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Engineering tumors with 3D scaffolds


Microenvironmental conditions control tumorigenesis and biomimetic culture systems that allow for in vitro and in vivo tumor modeling may greatly aid studies of cancer cells' dependency on these conditions. We engineered three-dimensional (3D) human tumor models using carcinoma cells in polymeric scaffolds that recreated microenvironmental characteristics representative of tumors in vivo. Strikingly, the angiogenic characteristics of tumor cells were dramatically altered upon 3D culture within this system, and corresponded much more closely to tumors formed in vivo. Cells in this model were also less sensitive to chemotherapy and yielded tumors with enhanced malignant potential. We assessed the broad relevance of these findings with 3D culture of other tumor cell lines in this same model, comparison with standard 3D Matrigel culture and in vivo experiments. This new biomimetic model may provide a broadly applicable 3D culture system to study the effect of microenvironmental conditions on tumor malignancy in vitro and in vivo.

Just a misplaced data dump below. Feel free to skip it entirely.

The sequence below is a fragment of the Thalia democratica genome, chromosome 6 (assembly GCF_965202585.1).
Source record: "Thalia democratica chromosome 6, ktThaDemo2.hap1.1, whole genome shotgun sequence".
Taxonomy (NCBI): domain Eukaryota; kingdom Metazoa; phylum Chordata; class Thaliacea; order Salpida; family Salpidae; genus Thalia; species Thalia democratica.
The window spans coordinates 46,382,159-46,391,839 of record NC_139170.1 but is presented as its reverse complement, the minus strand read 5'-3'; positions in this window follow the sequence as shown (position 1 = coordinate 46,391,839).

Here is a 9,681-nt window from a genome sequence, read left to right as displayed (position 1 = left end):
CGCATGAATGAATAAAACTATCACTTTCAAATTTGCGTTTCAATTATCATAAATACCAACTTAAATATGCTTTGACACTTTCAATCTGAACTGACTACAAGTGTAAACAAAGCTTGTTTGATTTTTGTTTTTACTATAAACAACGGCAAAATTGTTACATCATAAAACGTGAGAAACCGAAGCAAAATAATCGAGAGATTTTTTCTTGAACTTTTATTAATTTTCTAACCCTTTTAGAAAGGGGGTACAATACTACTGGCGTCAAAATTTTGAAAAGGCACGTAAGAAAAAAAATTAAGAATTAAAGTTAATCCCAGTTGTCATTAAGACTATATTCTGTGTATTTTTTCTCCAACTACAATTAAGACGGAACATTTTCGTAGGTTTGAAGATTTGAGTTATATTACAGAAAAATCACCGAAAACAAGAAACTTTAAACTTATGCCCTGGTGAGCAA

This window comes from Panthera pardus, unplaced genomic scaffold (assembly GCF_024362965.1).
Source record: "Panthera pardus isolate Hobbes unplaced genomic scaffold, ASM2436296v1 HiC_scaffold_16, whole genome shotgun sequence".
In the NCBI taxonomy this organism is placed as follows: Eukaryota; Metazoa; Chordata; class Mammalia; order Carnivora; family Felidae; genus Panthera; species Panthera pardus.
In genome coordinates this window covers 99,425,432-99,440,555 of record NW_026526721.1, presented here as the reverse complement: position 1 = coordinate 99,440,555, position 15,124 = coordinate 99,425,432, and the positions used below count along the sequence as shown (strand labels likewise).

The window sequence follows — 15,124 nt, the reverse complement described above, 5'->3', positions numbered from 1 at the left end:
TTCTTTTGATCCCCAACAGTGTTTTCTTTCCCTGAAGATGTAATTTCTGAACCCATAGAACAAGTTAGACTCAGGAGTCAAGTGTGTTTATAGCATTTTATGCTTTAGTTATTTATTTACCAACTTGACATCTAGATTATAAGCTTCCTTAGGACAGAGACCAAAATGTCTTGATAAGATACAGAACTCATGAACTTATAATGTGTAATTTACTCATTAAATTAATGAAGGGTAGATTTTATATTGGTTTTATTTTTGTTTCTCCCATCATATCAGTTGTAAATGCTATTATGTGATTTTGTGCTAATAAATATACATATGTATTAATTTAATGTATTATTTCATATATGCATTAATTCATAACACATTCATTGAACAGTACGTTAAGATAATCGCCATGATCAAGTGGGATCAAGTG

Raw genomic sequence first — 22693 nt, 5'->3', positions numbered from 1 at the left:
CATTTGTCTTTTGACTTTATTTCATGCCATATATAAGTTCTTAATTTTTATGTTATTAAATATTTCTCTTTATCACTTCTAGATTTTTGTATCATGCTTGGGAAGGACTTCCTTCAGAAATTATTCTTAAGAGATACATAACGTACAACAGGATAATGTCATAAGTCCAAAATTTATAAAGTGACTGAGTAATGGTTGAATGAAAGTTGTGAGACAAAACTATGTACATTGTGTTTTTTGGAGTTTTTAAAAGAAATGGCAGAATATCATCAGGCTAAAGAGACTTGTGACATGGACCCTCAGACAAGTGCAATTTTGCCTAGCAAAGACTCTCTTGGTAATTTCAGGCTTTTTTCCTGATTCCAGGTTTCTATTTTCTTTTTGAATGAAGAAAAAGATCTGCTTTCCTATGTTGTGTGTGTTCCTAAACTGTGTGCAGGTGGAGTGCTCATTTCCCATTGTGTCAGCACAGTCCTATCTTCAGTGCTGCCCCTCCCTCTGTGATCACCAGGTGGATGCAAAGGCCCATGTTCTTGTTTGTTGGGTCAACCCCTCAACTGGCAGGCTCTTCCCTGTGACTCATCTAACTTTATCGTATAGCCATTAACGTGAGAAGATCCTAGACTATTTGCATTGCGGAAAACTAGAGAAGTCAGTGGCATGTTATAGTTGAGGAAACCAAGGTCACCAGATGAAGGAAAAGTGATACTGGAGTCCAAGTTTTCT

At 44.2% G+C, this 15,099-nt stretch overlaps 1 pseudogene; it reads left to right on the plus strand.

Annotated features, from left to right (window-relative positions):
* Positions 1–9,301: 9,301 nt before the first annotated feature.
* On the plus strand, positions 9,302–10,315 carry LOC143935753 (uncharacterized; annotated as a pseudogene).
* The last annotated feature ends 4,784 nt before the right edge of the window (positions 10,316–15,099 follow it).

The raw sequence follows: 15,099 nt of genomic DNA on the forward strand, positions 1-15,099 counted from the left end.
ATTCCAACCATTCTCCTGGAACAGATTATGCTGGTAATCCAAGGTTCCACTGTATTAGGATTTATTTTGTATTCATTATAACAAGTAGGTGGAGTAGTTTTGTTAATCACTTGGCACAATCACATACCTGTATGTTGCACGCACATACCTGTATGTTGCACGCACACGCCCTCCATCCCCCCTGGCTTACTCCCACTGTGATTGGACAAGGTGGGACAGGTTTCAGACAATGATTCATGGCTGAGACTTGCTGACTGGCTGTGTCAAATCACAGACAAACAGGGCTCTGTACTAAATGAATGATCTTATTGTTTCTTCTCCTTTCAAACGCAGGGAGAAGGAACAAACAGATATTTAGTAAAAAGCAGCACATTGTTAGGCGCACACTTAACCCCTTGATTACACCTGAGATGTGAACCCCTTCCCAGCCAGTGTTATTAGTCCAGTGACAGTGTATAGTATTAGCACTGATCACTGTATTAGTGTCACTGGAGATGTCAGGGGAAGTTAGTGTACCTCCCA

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Figure 1: Characterization of tumor model.
Figure 2: Angiogenic characteristics.
Figure 3: Tumor growth in vivo from cells precultured in 2D and 3D.
Figure 4: Invasiveness and drug responsiveness.


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We thank K. Polyak (Dana Farber Cancer Institute) for her insightful review of this article, P. Kumar (University of Michigan) for helpful discussions, B. Tilton (Harvard University) for assistance with flow cytometry and Oxford Optronics for support with Oxylite measurements. Financial support was provided by the US National Institutes of Health (RO1 HL069957) and the Deutsche Forschungsgemeinschaft (post-doctoral fellowship to C.F.).

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Correspondence to David J Mooney.

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Fischbach, C., Chen, R., Matsumoto, T. et al. Engineering tumors with 3D scaffolds. Nat Methods 4, 855–860 (2007).

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